Getting everything down on paper

This was a spec script, so something that existed in my mind that nobody was waiting to receive, and so I planned it whole on the way to work. It was something that would just be turning over and turning over in my mind. Then when it actually came to laying out the heist, when it came to laying out what the plan is, I did it in a marathon writing session, as if I was watching the film, if that makes sense. Every single moment wasn't planned out, I just knew what they were going to be. There was a little bit of moving around in the redraft, but it had been something I'd been living with for a long time and I just got it out.

It was probably about 15 hours over a 19-20 hour period. I didn't write it with the finesse of the finished script, so a lot of it became what you might call the index cards, the bullet points. When you're writing a script and you want people to read it, and you want people to enjoy it, you actually do finesse the prose, you do finesse the writing style, because you want what the film's going to be, tonally, to come out in the writing, and it not just to be 'direction',  'dialogue', 'direction', 'dialogue'. You want the feeling to come out, but when I was writing [the first draft], I was actually writing it in 'direction', 'dialogue',  'direction', 'dialogue', and then when I was happy with it, I then went back and wrote it in a way that would be pleasing to the reader.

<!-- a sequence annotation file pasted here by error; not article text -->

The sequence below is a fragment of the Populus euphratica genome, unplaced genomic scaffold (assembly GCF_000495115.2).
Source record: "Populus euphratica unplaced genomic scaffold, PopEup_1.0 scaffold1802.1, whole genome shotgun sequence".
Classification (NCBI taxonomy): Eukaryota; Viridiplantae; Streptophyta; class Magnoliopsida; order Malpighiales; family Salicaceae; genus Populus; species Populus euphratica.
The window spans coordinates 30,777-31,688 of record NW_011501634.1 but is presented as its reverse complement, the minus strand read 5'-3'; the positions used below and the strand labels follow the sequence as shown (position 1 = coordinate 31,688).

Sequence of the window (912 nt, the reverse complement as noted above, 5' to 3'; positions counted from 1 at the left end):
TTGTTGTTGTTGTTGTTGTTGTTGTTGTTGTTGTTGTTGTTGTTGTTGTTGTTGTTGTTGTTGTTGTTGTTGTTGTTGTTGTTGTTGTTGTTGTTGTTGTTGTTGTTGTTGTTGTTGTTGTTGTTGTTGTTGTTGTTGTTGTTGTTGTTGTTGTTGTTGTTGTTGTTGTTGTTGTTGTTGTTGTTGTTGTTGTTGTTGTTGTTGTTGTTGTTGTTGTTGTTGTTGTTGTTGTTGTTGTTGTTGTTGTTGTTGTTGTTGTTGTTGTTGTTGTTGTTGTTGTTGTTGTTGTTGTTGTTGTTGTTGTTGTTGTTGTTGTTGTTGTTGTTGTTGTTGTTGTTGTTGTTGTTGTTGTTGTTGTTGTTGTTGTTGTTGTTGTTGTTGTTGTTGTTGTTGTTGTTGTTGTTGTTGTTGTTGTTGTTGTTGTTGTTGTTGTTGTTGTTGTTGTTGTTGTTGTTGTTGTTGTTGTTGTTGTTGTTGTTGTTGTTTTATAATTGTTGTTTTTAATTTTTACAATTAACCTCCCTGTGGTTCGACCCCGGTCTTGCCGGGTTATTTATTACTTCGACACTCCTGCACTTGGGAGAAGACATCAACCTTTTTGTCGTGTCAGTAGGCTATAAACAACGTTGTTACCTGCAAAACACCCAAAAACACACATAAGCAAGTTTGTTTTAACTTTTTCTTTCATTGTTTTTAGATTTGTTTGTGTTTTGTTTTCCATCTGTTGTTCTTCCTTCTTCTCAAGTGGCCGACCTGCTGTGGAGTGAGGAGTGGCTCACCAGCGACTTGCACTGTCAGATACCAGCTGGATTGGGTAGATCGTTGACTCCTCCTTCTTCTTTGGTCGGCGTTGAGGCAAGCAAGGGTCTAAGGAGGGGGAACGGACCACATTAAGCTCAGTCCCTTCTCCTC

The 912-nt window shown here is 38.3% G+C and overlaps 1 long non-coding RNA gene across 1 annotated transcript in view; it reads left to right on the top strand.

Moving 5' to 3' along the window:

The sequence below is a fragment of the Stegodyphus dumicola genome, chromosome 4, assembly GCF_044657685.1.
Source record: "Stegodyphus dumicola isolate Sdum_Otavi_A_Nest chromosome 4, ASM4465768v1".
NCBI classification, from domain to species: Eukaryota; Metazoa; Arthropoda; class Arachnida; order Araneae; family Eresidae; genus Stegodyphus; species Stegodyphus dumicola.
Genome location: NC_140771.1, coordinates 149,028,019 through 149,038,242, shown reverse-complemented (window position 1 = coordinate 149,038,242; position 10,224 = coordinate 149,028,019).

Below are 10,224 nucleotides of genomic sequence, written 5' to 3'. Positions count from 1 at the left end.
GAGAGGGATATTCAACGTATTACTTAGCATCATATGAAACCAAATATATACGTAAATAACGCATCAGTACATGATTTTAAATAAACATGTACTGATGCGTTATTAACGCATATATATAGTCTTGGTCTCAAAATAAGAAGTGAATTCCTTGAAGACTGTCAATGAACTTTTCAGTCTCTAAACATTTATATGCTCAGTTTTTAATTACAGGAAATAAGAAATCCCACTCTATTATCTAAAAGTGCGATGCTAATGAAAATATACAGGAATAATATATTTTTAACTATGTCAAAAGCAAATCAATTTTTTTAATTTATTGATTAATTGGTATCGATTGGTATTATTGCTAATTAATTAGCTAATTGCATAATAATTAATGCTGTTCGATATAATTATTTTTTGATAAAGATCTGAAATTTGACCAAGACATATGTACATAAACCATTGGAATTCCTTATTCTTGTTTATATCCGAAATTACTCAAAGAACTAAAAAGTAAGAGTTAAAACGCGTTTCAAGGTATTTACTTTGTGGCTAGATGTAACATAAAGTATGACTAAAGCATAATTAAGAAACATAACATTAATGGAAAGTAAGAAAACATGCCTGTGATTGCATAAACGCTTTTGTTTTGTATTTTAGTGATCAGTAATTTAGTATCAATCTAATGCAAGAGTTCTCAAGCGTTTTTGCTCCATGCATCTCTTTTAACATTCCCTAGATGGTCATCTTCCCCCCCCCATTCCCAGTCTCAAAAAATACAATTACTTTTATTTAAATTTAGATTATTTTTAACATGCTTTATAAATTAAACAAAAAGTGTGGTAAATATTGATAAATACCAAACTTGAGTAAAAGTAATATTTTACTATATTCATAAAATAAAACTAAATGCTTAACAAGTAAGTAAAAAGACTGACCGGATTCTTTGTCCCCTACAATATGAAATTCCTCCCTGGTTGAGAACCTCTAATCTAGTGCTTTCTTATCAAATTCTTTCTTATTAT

That's the best thing about writing. Writing's not just when you're sat down at the keyboard, writing's when you're on the way to a meeting, it's when you're at the gym, it's when you're shopping, it's whenever an idea comes to you.

Translating it from page to screen

Obviously I wrote it, and going back to the style of writing in there, I wrote it in a way that I was going to represent it when I directed it, so I was directing it in my mind as much as possible as I was writing the script, which is probably the best way of thinking about it, because I wear both hats. When it comes to directing the film, it takes a long time to get the money together, and to actually get yourself there into prep, and there's a long time spent doing that, and you're living with that film in your mind. But then when it became this feasible thing that we were going to make, it became this material production that was going to go ahead, everything that you think you know, throw away, because you've been living with these locations in your mind that don't entirely exist. They're a collection of places you know.